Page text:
Cause for concern?

Anyone who has been in Singapore over the last two weeks before the rain and hail took place would have noticed the incredible haziness hanging over their heads. Like a thick, fat cloud of burnt air looming over the island, the 2013 Indonesian forest fires made their unwelcome presence felt.

Even if you somehow didn’t notice the smell of burnt wood, you couldn’t have missed the people wearing masks over their faces to avoid breathing in the tiny harmful particles that can pollute the lungs.

That’s why Netizens and Facebookers were demanding a stop-work order after the PSI level rose above 400. When that didn’t happen, the MoM was criticised for not issuing it.

Since the Commissioner for Workplace Safety and Health has the authority to issue such an order, many members of the public couldn’t understand why it had not been issued in the face of such “hazardous” PSI levels. After all, the NEA website was already advising people to “avoid all outdoor activity” when the PSI level exceeded 300!

“The Commissioner may also issue a Stop Work Order, which requires the specified work to cease until measures have been taken to ensure that the work can be carried out safely. An SWO is used in instances where severe lapses in safety and health conditions cause immediate danger to the persons at work. Failure to comply with either a Remedial Order or Stop Work Order is considered an offence.” (MoM website)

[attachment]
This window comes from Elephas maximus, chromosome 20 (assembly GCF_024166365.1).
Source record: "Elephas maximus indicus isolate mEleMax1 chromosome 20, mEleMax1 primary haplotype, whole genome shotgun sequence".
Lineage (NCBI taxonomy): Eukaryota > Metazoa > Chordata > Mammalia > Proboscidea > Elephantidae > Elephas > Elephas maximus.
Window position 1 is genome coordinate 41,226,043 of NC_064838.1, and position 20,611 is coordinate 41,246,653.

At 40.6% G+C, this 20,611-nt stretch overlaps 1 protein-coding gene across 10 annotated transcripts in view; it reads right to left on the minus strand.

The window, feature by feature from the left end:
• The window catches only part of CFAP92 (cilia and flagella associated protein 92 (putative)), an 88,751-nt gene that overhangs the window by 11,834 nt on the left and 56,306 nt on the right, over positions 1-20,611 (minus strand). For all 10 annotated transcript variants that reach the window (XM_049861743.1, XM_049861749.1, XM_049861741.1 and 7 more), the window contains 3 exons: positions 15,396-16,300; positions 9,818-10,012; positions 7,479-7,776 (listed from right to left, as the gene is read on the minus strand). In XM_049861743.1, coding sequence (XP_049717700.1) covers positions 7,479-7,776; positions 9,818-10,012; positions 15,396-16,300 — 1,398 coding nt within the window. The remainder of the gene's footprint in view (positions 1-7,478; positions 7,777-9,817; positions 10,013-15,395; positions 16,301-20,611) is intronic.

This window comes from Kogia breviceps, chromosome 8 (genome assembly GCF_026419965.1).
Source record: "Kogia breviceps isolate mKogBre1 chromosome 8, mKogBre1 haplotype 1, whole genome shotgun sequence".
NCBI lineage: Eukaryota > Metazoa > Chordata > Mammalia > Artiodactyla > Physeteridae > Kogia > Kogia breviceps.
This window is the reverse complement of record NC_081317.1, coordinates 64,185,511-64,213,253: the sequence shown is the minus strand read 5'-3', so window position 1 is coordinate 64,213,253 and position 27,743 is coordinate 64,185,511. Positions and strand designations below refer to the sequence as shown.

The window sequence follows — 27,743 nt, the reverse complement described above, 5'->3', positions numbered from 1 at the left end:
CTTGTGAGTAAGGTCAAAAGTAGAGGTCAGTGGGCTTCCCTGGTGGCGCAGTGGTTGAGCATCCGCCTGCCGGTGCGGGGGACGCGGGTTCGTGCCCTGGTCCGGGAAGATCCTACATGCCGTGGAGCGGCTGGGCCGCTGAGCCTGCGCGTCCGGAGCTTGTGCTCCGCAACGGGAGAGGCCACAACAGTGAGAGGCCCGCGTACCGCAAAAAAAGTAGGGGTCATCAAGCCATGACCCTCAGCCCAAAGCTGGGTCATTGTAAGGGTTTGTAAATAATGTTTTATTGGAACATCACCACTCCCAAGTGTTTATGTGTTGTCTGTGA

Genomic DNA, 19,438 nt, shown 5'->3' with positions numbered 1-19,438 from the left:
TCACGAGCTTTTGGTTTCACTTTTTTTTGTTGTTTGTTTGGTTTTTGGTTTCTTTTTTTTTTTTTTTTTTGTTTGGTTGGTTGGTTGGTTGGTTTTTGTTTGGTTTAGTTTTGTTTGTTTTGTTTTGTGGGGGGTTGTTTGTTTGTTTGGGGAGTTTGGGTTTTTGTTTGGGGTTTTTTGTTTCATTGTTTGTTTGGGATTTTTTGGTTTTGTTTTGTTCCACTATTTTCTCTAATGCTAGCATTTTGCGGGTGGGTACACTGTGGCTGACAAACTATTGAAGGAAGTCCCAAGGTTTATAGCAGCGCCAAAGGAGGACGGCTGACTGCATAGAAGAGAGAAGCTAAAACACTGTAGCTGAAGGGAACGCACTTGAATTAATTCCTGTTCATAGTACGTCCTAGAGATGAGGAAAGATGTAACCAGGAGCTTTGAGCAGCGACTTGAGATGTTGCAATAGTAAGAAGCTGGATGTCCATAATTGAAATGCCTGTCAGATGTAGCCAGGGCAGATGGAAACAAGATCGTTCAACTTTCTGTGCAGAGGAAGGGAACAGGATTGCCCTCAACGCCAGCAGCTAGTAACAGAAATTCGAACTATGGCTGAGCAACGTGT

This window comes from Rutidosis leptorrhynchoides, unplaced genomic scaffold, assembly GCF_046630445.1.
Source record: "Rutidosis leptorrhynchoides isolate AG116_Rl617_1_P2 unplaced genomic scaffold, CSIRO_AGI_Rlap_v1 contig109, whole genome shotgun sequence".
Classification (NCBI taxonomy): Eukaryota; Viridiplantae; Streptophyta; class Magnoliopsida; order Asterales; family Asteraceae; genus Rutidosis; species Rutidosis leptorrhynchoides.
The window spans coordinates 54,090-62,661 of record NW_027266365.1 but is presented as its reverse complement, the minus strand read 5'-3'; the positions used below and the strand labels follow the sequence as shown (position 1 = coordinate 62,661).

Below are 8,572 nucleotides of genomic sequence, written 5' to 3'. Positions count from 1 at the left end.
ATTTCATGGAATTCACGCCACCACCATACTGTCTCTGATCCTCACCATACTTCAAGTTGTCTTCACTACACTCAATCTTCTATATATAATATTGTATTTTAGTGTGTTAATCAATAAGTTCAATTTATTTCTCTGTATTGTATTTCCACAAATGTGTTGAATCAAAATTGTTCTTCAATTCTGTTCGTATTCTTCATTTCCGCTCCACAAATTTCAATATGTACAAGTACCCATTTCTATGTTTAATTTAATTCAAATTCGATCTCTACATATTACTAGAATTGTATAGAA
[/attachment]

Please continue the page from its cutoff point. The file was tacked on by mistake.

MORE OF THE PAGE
As pleas for the stop-work order went unheeded, talk arose about a “state of emergency”. Well, a state of emergency happens when the government “suspends a few normal functions of the executive, legislative, and judicial powers, alerts citizens to change their normal behaviours, or orders government agencies to implement emergency preparedness plans” (Wikipedia).

Incidentally, due to fortuitous wind conditions, the haze cleared over Singapore and plagued our neighbours instead. Malaysia was forced to declare a state of emergency in some areas when the Air Pollution Index reading reached 750. The Malaysian minister for natural resources and environment G. Palanivel officially stated that “there should be no outdoor activities and people must stay indoors until further notice in these areas.”

750 happens to be 87% greater than 401 (Singapore’s record 3-hour PSI high). Like one Sgthinker points out, a state of emergency was only declared in Muar, Johor when the API level hit 746. The previous documented state of emergency suggested that Malaysia would only declare a state of emergency when API reading exceeded 500.

In that event, “non-essential government services are suspended, and all ports in the affected area are closed. There may also be a prohibition on private sector commercial and industrial activities in the reporting area excluding the food sector”.

According to Sgthinker, even when AQI levels surpass 300 in America, the Environment Protection Agency says that kids can still occasionally go out to play (despite outdoor activities not being recommended). These international precedents seem to imply that 401 is an unjustifiable PSI level for calling a state of emergency or issuing a stop-work order. Some have disagreed, naturally, and some have called it karma that work on 3 MRT stations were halted.

Trivia but not trivial: the last time a state of emergency was declared in Singapore was June 1948, because political activists were terrorising civilians.

I guess a 401 PSI reading really does pale in comparison to political violence!

 

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Vince Chen

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